Wednesday, March 27, 2013
Time to say "Good Bye Laos"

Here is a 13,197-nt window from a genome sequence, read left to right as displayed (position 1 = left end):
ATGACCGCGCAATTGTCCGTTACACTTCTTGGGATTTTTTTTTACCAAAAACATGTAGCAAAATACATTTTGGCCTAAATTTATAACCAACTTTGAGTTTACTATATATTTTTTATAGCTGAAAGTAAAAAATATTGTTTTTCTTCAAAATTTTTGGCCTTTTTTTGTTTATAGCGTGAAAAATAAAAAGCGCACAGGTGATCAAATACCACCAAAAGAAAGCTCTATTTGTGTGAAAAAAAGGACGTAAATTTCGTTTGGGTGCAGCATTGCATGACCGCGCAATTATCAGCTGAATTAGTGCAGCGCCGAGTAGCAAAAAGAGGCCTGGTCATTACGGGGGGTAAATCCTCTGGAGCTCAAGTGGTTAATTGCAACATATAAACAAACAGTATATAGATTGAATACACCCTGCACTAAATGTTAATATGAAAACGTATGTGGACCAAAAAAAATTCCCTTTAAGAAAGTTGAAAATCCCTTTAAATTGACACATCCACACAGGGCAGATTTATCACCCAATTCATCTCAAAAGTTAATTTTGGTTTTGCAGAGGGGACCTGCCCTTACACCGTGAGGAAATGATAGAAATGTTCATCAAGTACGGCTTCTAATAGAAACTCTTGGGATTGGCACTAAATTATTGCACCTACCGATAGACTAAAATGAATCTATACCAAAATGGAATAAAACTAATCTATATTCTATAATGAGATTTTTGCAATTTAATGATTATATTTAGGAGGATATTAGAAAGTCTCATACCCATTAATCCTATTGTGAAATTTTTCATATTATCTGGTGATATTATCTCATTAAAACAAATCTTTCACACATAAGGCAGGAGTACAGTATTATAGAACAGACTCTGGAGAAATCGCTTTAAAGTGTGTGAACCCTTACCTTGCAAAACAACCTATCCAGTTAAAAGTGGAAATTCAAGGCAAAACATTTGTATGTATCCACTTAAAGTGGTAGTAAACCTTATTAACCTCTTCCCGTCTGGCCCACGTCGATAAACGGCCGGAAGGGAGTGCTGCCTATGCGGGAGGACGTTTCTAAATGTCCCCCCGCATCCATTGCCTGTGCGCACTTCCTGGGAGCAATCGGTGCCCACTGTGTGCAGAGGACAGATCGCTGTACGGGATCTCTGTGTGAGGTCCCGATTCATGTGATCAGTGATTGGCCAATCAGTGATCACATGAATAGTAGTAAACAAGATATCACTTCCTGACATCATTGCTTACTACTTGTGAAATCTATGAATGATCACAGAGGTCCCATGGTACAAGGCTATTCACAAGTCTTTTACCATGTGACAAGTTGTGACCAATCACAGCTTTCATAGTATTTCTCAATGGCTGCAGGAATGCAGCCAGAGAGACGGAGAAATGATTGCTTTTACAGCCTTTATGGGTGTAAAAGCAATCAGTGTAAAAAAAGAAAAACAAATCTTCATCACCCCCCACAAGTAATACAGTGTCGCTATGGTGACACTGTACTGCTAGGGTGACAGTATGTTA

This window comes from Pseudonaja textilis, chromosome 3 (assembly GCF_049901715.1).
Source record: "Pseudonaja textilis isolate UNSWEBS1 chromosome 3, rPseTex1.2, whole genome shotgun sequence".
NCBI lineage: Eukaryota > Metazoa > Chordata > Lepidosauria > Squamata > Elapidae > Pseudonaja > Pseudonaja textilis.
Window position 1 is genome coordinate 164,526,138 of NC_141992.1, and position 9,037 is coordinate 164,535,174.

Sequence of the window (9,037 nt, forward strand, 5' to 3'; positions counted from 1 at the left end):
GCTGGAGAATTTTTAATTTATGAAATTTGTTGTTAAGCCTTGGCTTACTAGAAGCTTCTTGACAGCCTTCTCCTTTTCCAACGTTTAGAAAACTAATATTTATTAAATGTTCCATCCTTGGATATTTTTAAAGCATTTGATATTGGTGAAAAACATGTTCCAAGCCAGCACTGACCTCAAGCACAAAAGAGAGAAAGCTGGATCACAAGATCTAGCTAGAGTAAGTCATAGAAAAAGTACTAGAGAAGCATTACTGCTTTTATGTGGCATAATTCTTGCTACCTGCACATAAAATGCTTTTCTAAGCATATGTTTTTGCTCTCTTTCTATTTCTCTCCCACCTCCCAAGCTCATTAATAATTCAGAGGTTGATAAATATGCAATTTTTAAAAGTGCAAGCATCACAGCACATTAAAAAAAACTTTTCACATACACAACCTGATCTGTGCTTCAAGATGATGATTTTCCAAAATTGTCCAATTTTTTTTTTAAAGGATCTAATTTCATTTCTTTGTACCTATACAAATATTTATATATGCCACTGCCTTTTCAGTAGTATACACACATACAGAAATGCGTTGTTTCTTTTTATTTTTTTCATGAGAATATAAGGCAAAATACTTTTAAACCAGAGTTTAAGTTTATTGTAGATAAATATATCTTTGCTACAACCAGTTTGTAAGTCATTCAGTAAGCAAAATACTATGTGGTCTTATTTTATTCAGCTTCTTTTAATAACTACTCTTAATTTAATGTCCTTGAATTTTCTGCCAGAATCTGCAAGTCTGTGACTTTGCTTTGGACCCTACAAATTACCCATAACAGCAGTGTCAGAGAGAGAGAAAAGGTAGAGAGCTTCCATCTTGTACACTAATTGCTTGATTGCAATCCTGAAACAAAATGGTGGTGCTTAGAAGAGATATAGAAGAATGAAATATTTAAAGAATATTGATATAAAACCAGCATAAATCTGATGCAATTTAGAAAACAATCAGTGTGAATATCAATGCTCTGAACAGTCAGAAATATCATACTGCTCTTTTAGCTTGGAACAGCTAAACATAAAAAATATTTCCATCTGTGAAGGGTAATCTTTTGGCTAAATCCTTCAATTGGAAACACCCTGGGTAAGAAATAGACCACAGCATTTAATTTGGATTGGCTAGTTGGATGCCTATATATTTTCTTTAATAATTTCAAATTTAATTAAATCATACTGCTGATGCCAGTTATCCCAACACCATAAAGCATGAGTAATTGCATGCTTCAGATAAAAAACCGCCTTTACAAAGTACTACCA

When I came to Laos I had no idea about my future home. Although I was here as a tourist about 13 years ago, I lost most memories beside Luang Prabang and Phonesavanh. But since it was the 4th country to live, I wasn't expecting anything. My basic rules to survives as an expat: Don't expect anything, be open and don't look back. Settling down was kind of easy, I started learning Lao by book first, then with my teacher Noot (I was actually her first student): She took me to an acceptable level of Lao - but I was caught by the plateau problem, what means you stay on a certain and mostly low level. Anyway, it was enough to start communications with my Lao neighbours. I cannot thank my puan ban enough: Metu Champa, Kiao, San, Khuan, Joy, Noy, Ung, Jee and Mai are wonderful and kind people. Without them, life wouldn't have been as good as it was here. As a member of the Barcamp movement, I was lucky enough to had John Berns here for his visa run a month after I moved to Laos. He suggested to schedule a Barcamp meeting - three days later we had already an organisation committee. At this event I met my friend Nin, at this time still more into IT than film making, but that changed a lot. He is one of the people I admire the most and I am proud and honoured that he worked with me on my award winning short movie "Forever". I also got in contact with Day, Os, Air, Thip and Manichanh - still people I call friends in Laos. I turned a bit from IT to film, mainly to just try to organize a film camp - and it was successful. It was just once, but my mission is to plant the seed, and maybe water it a bit. This years Barcamp 2013 is organised solely by the Lao team - time to move on. The film camp got me in touch with the film community, and I was pleased to meet people like Anysay Keola, Thon, Thou, Kino, Ding, Hans, Chris and Mattie as well as Bounchao, the director of the Cinema Department and Gabriel Kuperman, Director of the Luang Prabang Film Festival. To fulfil my parents wish I studied economy after I finished my civil service, and although I changed to history and politics later, economy is always a topic of interest for me. I attended the Webwednesdays in Saigon a lot, a gathering for the internet marketing community. Since Vientiane was lacking of informal events like that, I started the Laos Business Meeting. It lasted at least 6 month, but then less participants were attending and I decided to stop it. I still think Vientiane needs it, maybe it was too early for me. So, what will I take with me and what will I leave behind in Laos? I take some language skills I can use in Thailand, a big plus. Also, cultural differences are not that big, Laos prepares me quite good for the move. I have good memories and experiences. I also got insights to the life of average Lao people in the city - something many foreigners rarely get. And I got even more convinced that the international aid business is just a business, but not designed to make a significant change. Laos, as most developing countries, is in this situation because of the way it's ruled. This system proved to be wrong in most countries in the world, and the opening in Vietnam, China and Laos to markets shows I am right. Also, as long as eduction, and it's core, the curriculum, isn't changed radically, Laos will remain a developing country. Teachers need to change their rules and behaviour, and students need to understand how important learning is (not the certificate). Finally, I learned a lot about the so called Lao culture. While it is important for any society to preserve it's heritage, culture is used quite often as an excuse for avoiding change. Unfortunately this is supported by a lot of NGOs as well. Arts never really developed, creativity isn't known here and so is invention. Laos has very few patents, and science is still in it's infancy. Laos doesn't need more farmers nor MBAs, it needs people with skills, with passion and commitment. My advice to the 20 somethings in Laos: Quit school or college, learn and PRACTISE English and/or Chinese, travel around Asia and get experience in foreign companies. I will be just an hour by flight away from Laos, so I am pretty sure I will come back from time to time (and if it is only for the food I like so much). But I am looking forward to Bangkok, to be in a much more developed environment. I don't blame Lao people for the status of the country, but personally, there are not many (intellectual) challenges for me. Since I want to do more in the film business, I think Thailand has more to offer. Laos has become a home country for a certain type of falang we know from Pattaya and the Isaan and we tried to avoid. There is a certain risk that you start lower your standards, sometimes just because you have to (just say: Mahosot). It is also still a playground for too many NGOs (and foreign aid agencies) who want to make change, but only in small projects. As long as you work close with those who are causing the problem, you can't solve it. Last but not least, the decision to move is based on the promotion of my wife Nataly. She got a new job at Diethelm Travel in the head office in Bangkok. So we will leave Laos for good, but with no regrets. Khop Chai Lai Lai, and Sok Dee Lao. Below a video of Anouxay and Sukhan playing Lao and Western guitar. Sukhan was our guard, but he and his family became good friends. I will miss them a lot.